CIO’s First 100 Days – Creating Value in IT Supply Chain
Author: John Fisher
You are a new CIO, it could be your first CIO job or you may have been in that seat before. Whatever your situation, you are now in a new job and you need to make an impact on your new organization. The saying, “you only have one chance to make a first impression” certainly applies to your situation. Without a doubt, your organization will be looking for you to build value and whatever you do, you will make a first impression (either positive or negative). Here are some tips from the trenches to help you make that first impression a positive one.
While there is always a “honeymoon” period for a new CIO, it doesn’t last long and in almost all cases you have been brought into the organization to address one or more pressing problems, so taking positive action to create real strategic value for your company is the first order of business for a new CIO. The specific pressing problems can be many, and varied. You may have a failing infrastructure from years of under spending, your IT group may have trust issues with the other departments within your business, and you may have both issues and possibly more. The one thing that is certain for a new CIO, your CEO and CFO are either asking or thinking, “Why are we spending all this money on technology? And what are we getting in return?”
Whatever the problems or issues you have inherited from the past, you need to move forward and by focusing on three key areas, you can be sure to create a positive first impression. It would be nice if you could focus on one at a time, but in reality you need to address all three areas in your first 100 days on the job. The three key areas are:
1. Helping the organization make better strategic decisions
2. Improving the business processes
3. Add strategic value to the organization
Oh, yes, and in the meantime you need to fix any and all technical problems, but in almost all cases the issues are related to people and relationships rather than technology. While I’m certain you are the smartest guy in the room, you can’t fix all the problems yourself. You will most definitely need to bring in some experts, either internal or external, to help you and your business make progress. For example, if you don’t have a technology troubleshooter, hire one to focus on making your infrastructure bullet proof because you won’t have enough time or energy to fix the technical problems and address the business/people/relationship problems.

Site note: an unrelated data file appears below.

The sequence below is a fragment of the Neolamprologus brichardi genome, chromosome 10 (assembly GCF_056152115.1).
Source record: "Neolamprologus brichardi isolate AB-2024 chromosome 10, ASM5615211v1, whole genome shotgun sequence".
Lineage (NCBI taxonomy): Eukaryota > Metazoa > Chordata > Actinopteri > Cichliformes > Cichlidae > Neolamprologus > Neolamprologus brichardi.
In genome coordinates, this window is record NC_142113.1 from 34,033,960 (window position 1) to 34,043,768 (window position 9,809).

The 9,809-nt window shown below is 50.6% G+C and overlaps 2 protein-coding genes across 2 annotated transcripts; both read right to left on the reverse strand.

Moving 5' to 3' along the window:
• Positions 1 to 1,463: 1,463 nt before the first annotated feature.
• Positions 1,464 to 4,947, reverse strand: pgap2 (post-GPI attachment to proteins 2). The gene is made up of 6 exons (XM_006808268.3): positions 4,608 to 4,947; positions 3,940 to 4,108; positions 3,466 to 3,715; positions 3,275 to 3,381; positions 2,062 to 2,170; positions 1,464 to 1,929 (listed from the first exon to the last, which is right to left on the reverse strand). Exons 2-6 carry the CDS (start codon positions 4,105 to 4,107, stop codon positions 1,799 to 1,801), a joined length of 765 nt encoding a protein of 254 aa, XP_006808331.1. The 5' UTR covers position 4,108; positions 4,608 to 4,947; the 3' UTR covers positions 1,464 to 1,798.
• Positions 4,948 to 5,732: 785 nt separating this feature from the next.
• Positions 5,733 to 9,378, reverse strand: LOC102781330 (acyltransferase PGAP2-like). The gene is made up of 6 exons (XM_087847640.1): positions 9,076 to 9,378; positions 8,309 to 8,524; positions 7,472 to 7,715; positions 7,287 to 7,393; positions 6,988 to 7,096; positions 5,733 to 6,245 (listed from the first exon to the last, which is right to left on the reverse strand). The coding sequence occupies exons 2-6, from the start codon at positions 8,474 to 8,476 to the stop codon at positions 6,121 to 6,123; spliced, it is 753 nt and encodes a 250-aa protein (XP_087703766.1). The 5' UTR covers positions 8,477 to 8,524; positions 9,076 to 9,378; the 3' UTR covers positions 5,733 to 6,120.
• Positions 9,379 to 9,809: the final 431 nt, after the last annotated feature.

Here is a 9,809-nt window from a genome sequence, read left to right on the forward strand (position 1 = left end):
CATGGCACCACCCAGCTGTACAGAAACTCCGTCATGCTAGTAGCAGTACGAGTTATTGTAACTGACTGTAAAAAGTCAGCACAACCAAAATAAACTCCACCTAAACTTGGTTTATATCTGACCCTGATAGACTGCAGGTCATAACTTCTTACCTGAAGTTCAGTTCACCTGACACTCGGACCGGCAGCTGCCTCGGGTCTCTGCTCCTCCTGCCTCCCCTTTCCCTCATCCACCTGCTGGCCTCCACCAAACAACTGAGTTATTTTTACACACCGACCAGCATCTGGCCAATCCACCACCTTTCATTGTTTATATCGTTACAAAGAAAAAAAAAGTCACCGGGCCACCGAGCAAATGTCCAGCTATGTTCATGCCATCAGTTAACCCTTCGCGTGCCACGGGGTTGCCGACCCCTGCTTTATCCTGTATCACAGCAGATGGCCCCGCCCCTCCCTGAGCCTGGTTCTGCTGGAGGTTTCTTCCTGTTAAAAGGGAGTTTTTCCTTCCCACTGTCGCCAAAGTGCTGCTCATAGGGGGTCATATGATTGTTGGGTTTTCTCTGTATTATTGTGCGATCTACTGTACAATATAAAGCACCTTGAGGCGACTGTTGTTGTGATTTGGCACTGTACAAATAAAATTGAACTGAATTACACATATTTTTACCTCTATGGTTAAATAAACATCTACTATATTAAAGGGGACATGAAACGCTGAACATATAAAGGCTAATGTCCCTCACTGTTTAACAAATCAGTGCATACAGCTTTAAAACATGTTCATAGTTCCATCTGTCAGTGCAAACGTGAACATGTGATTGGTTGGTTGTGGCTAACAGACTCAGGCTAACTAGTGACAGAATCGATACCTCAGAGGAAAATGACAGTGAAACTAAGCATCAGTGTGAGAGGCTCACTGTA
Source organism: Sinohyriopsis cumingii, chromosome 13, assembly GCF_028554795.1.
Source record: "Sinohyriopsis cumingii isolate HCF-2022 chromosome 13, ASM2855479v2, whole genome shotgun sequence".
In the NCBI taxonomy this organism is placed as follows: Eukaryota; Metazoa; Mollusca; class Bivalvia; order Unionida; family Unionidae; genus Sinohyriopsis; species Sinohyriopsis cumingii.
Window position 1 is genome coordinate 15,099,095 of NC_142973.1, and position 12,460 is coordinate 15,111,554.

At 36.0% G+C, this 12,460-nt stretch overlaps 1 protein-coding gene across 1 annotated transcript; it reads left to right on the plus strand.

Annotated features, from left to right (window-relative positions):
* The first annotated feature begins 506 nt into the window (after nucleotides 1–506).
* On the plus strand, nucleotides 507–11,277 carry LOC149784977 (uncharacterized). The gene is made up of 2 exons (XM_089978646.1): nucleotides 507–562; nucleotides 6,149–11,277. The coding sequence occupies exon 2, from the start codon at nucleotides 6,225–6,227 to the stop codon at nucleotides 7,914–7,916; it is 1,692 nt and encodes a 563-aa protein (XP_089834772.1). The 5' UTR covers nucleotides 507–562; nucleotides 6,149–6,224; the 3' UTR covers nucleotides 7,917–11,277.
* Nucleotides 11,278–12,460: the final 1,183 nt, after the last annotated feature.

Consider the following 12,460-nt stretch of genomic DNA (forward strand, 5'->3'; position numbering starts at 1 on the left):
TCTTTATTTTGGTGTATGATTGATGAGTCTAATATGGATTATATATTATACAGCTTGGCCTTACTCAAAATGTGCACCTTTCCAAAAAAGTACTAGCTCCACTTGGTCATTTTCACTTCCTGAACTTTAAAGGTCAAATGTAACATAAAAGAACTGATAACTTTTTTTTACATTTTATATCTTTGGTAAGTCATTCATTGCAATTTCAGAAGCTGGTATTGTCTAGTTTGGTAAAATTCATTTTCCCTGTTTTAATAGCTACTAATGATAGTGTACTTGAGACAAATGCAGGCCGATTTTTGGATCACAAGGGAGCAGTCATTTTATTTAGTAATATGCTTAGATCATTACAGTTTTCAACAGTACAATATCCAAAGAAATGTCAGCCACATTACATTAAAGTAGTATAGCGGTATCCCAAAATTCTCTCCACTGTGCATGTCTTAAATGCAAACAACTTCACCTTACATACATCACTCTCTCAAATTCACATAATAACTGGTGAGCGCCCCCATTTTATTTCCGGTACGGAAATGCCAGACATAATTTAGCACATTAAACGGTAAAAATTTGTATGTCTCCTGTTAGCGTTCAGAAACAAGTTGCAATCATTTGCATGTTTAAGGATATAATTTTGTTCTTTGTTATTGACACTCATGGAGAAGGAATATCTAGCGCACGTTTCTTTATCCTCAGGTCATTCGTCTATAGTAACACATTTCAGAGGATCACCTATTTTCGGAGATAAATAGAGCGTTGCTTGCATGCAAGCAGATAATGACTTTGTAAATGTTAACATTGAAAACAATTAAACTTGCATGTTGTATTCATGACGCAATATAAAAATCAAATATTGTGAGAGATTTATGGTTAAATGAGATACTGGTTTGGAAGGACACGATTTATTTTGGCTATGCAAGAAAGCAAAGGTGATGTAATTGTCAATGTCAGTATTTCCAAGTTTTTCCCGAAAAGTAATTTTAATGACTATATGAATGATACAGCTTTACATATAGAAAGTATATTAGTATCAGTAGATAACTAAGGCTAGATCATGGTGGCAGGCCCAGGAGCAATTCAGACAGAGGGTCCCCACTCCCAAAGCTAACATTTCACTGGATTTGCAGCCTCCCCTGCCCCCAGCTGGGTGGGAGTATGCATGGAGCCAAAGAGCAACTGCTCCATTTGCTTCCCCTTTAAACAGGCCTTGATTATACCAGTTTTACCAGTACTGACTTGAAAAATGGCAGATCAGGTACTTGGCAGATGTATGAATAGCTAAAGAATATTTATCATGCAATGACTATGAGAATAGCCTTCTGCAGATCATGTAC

Make Better Strategic Decisions:
We would all like to think we make good decisions, but NET(net) conducted research with 504 client opportunities between January 2010 and June 2012 and it shows that the Strategic IT Supply Chain is sub-optimized 96% of the time. What? You are not in manufacturing so you don’t think you have an IT Supply Chain? Think again. You are a critical part of the IT Supply Chain for your organization. You outsource some part of your IT function to another organization, you provide products and services to your business that were created and supported by a third-party supplier, and you map the needs of your organization to your technology capabilities. You are managing a huge strategic supply chain for your business, and it you are not thinking of your IT function as part of the supply chain you need to think again.
The decisions you make about technology products and services have a significant impact on your business and improving the way your organization makes strategic decisions can move you from being a CIO who is viewed as “the IT guy” to one who is a partner with the business. As the new CIO, you need to adopt a policy of “ask don’t tell”. While I’m sure you have the answers to all the problems of your new organization, you will be much better served by asking your business leaders what they need rather than telling them you have the answer. Making strategic decisions doesn’t mean you make quick decisions or that you have all the answers, it means that you have taken the time listen to your business leaders, mend any broken relationships and work with them to build the future IT capability. You will, of course, need to assess your current IT capability. You need to know what are you spending money on, who are your strategic suppliers and who are your suppliers that are focused on taking money out of your pocket. This leads us to the second key focus area, improving the business process.